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TERMS OF SERVICE

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Online Privacy Policy

Terranova respects the privacy rights of our online visitors and recognizes the importance of protecting the information collected from you.

Terranova will not sell, borrow, or share your contact information with any outside parties. All information collected (which will be limited to name, e-mail address, physical address, and phone number) will only be used and accessible to selected Terranova representatives. We respect your privacy and will only use your information to improve customer service, website functionality, and to communicate with you. Communications may include, but are not limited to:

  • Responses to your inquiries
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If you have any questions or concerns regarding any information presented in this policy, please contact us by telephone at 305.695.8700.

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The grand reopening: As restrictions lift, CRE markets race toward recovery

THE REAL DEAL — JUNE 14, 2021 BY SASHA JONES, LIDIA DINKOVA, AND ISABELLA FARR It wasn’t the pan-roasted halibut that drew a small crowd to Blu Mar on a recent Thursday afternoon.

One after another, guests on the splashy Southampton seafood spot’s outdoor patio removed the face coverings they had been wearing for the better part of a year and tossed them into a fire pit, which was then doused with fuel and set ablaze to the tune of “Disco Inferno” by the Trammps.

The gathering — convened just days after the CDC issued new guidelines that said vaccinated individuals could go maskless — wasn’t a protest so much as a celebration.

“The message was clear: Everyone must get vaccinated,” said Zach Erdem, owner of Blu Mar, which briefly had its liquor license pulled last summer over alleged violations of the state’s mask mandate, among other things.

With more than 138 million Americans fully vaccinated as of early June, Covid restrictions are quickly being lifted across the country.

In New York, indoor and outdoor capacity limits for most businesses, along with mask mandates for vaccinated people, were lifted May 19. California businesses will be free from capacity restraints on June 15. And though much of Florida had been open for business for months, Gov. Ron DeSantis suspended all remaining restrictions with an executive order on May 3, two weeks before the CDC’s updated guidance.

While these orders afford business operators significant leeway over just how stringent or lax they want to be — in some cases, a level of ambiguity that has risen to confusion — retailers, hoteliers, restaurateurs and office landlords are broadly optimistic about a comeback. Still, major obstacles remain, including a dire shortage of service workers, a sobering outlook for tourism and an unpredictable office market.

Mavis Benson said she saw an immediate influx of visitors to her Avalon Gallery in Delray Beach, Florida, after the CDC’s change in guidelines.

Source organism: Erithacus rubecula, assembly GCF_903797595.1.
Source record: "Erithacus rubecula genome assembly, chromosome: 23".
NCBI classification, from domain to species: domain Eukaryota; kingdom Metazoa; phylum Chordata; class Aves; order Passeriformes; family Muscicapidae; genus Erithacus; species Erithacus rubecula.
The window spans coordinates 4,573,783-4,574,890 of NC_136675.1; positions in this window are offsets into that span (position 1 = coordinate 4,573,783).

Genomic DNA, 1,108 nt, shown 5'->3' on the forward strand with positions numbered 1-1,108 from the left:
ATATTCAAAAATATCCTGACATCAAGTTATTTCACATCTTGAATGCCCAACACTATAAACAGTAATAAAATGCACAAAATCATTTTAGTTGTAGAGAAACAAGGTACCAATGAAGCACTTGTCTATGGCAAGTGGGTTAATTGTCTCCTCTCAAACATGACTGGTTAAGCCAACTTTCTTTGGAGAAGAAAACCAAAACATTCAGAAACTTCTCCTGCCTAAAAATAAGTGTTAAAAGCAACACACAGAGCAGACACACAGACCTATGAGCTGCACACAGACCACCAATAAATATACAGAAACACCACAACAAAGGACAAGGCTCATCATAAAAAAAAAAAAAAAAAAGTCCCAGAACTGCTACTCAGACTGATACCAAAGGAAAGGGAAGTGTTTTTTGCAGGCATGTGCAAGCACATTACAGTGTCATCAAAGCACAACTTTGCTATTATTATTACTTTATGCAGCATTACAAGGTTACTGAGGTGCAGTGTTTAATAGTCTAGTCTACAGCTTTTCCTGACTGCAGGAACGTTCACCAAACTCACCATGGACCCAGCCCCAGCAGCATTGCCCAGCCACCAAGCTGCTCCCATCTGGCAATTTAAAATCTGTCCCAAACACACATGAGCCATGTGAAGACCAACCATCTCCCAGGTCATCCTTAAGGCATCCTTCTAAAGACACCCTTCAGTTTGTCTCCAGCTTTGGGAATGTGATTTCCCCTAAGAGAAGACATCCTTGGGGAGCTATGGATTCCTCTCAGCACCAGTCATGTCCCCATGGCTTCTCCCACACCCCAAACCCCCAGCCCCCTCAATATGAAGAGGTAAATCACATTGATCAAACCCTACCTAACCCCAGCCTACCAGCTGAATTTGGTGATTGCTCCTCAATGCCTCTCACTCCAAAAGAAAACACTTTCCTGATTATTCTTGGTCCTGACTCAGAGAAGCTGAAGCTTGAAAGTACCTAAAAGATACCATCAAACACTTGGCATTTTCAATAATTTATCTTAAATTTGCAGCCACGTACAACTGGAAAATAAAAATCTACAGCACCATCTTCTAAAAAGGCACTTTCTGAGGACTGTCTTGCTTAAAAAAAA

“It was almost like someone flipped a switch,” she said.

Classic Hollywood eatery Musso and Frank was shut for more than a year during the pandemic. It reopened for dinner on May 6, when Los Angeles County allowed restaurants to expand indoor capacity to 50 percent.

.Now it’s preparing to go to full capacity on June 15, and it won’t be requiring masks or asking patrons for proof that they’ve been vaccinated.

To mask or not to mask?

Equinox’s mask requirements are emblematic of the shifting circumstances from state to state. In California, masks are required at all times at the luxury fitness chain, while in New York, those who are vaccinated can go maskless. In Florida, anyone can opt to work out without a mask.

It’s one of the many retailers across the country deciding how to best react to the reopening. The verdicts that businesses come to can be consequential, according to Rachel Kolocotronis of the hospitality consulting firm Elliot Group.

It’s one of the many retailers across the country deciding how to best react to the reopening. The verdicts that businesses come to can be consequential, according to Rachel Kolocotronis of the hospitality consulting firm Elliot Group.

“If this restaurant decides that they want to be a little bit more strict with their mask guidelines, they run the risk of being mistreated by the guests,” Kolocotronis said. “If they want to be more lax with their guidelines, they run the risk of guests not feeling comfortable enough to dine there.”

Three South Florida businesses The Real Deal spoke with said employees are required to wear a mask, but not patrons. Even so, most customers are opting to keep masks on.

“I think wearing masks probably is going to be part of our society for a long time in our future,” said Stephen Bittel, chair of Terranova, which owns retail and restaurant property along Miami Beach’s Lincoln Road and Coral Gables’ Miracle Mile. “People are going to do what they need to do to feel comfortable re-engaging in the communities.”

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